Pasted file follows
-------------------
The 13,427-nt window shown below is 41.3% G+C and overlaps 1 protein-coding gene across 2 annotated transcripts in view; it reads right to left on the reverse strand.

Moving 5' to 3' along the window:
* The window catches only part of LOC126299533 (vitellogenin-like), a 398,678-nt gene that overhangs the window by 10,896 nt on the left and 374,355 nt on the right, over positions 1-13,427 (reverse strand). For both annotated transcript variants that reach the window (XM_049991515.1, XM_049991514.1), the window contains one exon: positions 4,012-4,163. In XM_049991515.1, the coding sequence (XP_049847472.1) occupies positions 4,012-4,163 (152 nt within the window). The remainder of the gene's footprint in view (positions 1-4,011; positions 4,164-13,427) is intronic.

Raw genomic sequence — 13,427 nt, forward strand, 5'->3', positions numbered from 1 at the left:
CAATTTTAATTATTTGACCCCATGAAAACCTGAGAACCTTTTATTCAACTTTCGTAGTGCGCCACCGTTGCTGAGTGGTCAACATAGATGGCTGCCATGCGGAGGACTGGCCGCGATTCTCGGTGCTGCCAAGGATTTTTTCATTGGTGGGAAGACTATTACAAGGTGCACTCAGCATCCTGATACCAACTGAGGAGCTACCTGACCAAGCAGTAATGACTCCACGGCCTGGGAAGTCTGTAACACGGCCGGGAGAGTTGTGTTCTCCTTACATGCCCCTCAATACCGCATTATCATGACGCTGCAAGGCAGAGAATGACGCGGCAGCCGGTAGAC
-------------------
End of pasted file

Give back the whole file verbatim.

The 13,427-nt window shown below is 41.3% G+C and overlaps 1 protein-coding gene across 2 annotated transcripts in view; it reads right to left on the reverse strand.

Moving 5' to 3' along the window:
* The window catches only part of LOC126299533 (vitellogenin-like), a 398,678-nt gene that overhangs the window by 10,896 nt on the left and 374,355 nt on the right, over positions 1-13,427 (reverse strand). For both annotated transcript variants that reach the window (XM_049991515.1, XM_049991514.1), the window contains one exon: positions 4,012-4,163. In XM_049991515.1, the coding sequence (XP_049847472.1) occupies positions 4,012-4,163 (152 nt within the window). The remainder of the gene's footprint in view (positions 1-4,011; positions 4,164-13,427) is intronic.

Raw genomic sequence — 13,427 nt, forward strand, 5'->3', positions numbered from 1 at the left:
CAATTTTAATTATTTGACCCCATGAAAACCTGAGAACCTTTTATTCAACTTTCGTAGTGCGCCACCGTTGCTGAGTGGTCAACATAGATGGCTGCCATGCGGAGGACTGGCCGCGATTCTCGGTGCTGCCAAGGATTTTTTCATTGGTGGGAAGACTATTACAAGGTGCACTCAGCATCCTGATACCAACTGAGGAGCTACCTGACCAAGCAGTAATGACTCCACGGCCTGGGAAGTCTGTAACACGGCCGGGAGAGTTGTGTTCTCCTTACATGCCCCTCAATACCGCATTATCATGACGCTGCAAGGCAGAGAATGACGCGGCAGCCGGTAGAC